Goose is always a great bird for the festive feast itself. Often now it is second best to the turkey, which is a shame. If you are thinking about goose this year then you need to take care during the cooking process to ensure maximum potential from your bird. Its important to add as much flavour as possible by filling the cavity of the bird with aromats such as thyme, bay leaf and garlic, maybe a studded onion and even pickled lemons or cooking apples if you like.

You also need to make a small incision under the wing of the goose and around the back by the parson’s nose – this will allow the fat to escape from the gland. As with turkeys and contrary to tradition it is best to cook any stuffing in a separate container so that the heat can penetrate all of the bird thoroughly till the juices are clear and safe to eat.

Whilst in the oven the goose still requires our respect. Before placing in the oven cover the legs with tin foil. I would then cook the bird on its back for the first hour and then turn it over. Take care to continue to baste with the excess fat keeping the bird moist. Cook till the back is golden brown and then recover with some foil. Cook for a further hour depending on the size of your goose – still keeping the legs covered. Sprinkle the back of the bird with a touch of sea salt, flour and cracked pepper to crisp up the skin in the final 30 minutes of cooking.

As with all meats you need to allow it time to relax once removed from the oven. 20 minutes should be enough time before your start to carve as required. Off course it has to served with great classics such as bread sauce, watercress and even game chips – simply shallow fry some thinly sliced washed and peeled potatoes to make your own crisps.

‘Tis the season to be poorly?

Of course turkey remains a firm favourite, but whatever meat you choose, make sure you know how to cook it safely to avoid the danger of food poisoning. See the FSA’s guide to seasonal food safety.

Five – a – day…

It always amazes me how we struggle to get the population to eat 5 portions of fruit or vegetables a day and yet on Christmas day we consume absolutely tonnes of the stuff. I say keep it simple, don’t go over the top – try to balance it out over the other 364 days!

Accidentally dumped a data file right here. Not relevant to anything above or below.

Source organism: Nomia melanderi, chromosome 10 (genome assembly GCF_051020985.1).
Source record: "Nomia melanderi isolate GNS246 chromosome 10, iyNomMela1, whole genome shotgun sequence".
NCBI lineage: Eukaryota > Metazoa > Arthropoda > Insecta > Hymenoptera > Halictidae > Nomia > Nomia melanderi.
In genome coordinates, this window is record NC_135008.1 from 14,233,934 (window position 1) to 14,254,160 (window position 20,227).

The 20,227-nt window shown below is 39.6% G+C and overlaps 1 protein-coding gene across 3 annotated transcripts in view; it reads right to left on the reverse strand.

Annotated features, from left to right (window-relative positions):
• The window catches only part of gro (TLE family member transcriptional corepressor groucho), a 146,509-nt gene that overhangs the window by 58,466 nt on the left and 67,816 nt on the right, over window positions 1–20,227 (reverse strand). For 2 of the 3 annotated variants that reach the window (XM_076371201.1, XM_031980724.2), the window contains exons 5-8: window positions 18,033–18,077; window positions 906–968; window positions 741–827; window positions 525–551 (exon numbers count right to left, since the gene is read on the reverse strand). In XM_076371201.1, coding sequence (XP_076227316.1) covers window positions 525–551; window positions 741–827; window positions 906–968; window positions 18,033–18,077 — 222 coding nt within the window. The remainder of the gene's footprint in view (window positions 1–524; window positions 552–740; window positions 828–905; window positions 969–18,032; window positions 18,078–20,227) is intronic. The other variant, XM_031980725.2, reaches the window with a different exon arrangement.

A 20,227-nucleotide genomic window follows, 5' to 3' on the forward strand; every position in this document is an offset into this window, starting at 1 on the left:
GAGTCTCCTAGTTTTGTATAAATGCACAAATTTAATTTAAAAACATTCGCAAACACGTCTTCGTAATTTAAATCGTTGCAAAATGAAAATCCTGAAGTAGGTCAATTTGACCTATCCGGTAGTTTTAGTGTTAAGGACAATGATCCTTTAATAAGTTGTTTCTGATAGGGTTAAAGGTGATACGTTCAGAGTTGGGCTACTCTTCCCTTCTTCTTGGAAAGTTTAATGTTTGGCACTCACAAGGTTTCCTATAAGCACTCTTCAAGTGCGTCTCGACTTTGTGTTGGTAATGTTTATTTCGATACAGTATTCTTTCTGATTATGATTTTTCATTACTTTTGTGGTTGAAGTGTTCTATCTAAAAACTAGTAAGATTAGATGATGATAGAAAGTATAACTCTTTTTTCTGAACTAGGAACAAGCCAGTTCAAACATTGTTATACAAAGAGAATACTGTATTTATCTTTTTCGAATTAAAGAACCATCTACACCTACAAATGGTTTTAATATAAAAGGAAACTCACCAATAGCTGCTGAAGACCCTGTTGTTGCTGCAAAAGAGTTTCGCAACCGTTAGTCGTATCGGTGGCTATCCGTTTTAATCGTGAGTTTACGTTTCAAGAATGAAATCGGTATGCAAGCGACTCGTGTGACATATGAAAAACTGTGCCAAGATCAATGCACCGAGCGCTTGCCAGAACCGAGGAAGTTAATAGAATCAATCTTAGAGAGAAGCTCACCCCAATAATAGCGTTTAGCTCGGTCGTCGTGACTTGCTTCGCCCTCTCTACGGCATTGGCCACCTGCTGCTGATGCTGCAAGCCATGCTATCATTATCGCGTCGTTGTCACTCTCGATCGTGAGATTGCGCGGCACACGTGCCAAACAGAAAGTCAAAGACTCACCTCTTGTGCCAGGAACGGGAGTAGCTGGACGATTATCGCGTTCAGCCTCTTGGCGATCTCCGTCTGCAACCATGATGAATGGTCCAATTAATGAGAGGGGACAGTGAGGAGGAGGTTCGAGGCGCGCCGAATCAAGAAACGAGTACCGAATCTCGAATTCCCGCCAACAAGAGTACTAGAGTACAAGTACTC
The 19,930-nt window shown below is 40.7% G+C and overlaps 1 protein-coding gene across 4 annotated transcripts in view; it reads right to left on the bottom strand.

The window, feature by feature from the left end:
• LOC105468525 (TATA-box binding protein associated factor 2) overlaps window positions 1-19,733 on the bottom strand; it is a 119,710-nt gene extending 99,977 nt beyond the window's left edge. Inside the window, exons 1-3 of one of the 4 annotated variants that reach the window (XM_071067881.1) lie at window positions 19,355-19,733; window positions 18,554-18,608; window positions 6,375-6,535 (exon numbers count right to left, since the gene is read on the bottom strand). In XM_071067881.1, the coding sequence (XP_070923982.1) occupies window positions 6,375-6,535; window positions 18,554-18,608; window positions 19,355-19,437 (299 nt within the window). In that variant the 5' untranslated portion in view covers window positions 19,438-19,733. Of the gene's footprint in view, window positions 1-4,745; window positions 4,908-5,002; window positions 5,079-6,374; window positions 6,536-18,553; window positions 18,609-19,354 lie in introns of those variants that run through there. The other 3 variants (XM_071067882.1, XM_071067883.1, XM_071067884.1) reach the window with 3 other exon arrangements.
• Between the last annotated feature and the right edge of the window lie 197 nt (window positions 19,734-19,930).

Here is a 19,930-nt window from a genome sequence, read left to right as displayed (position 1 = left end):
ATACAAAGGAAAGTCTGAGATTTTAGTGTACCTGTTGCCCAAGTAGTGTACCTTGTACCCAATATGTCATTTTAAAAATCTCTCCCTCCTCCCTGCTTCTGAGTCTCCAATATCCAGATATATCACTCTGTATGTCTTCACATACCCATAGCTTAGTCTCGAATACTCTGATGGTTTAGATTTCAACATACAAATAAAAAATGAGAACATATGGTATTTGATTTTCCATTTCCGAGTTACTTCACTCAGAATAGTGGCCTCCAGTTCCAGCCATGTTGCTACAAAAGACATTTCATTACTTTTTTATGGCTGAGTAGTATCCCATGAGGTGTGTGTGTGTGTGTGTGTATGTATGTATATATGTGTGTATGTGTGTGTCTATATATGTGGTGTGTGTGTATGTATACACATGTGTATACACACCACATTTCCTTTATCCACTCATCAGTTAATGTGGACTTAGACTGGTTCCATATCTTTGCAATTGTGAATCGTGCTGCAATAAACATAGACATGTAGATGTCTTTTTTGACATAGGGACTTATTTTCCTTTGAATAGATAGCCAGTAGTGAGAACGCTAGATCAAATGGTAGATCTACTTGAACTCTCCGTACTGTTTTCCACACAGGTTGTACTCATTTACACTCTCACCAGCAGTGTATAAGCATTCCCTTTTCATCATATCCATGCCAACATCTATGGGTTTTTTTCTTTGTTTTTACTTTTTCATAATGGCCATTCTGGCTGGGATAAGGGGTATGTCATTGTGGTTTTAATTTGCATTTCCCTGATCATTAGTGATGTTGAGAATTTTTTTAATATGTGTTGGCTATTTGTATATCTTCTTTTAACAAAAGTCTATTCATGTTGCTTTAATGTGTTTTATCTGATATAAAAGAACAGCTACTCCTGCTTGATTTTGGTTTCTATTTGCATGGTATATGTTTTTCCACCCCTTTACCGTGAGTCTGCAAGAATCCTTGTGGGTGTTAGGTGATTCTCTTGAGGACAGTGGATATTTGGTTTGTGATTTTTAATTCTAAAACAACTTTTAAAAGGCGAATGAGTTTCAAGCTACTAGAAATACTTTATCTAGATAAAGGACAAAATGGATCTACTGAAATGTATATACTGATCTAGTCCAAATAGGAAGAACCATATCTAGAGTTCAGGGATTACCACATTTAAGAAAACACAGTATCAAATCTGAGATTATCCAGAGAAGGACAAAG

The classics are always there – Brussels sprouts are vibrant, succulent and extremely earthy. Cross the stem, parboil till al dente then sauté with some spices, bacon and herbs. Bunch carrots and parsnips once scrubbed are delicious roasted with rosemary and honey. Remember that around Christmas time we are likely to have had a number of frosts – this is great news as the starches turn to sugars giving vegetables an even sweeter taste. With this in mind adapt your traditional recipe to cut back on the added sugar.

Say cheese…

As always the “pièce de résistance” has to be the Cotswold cheese board with the many local pickles and chutneys we have to choose from.

The cheeses produced in the Cotswolds are the best in the world. Forget the foreign imports. Don’t touch the ones with bits of apricot or cranberry just go for the real quality natural flavoured cheese.

I would actually suggest that this year you take time out from endless fiddly canapés and only offer a gem of a cheese board with freshly baked breads and some mulled wine.

What a year with so much food in the headlines. Let’s hope that the next actually achieves a cultural shift for the better in terms of foods we choose, cook and eat. 

Merry Christmas everyone and a very Happy New Year to all.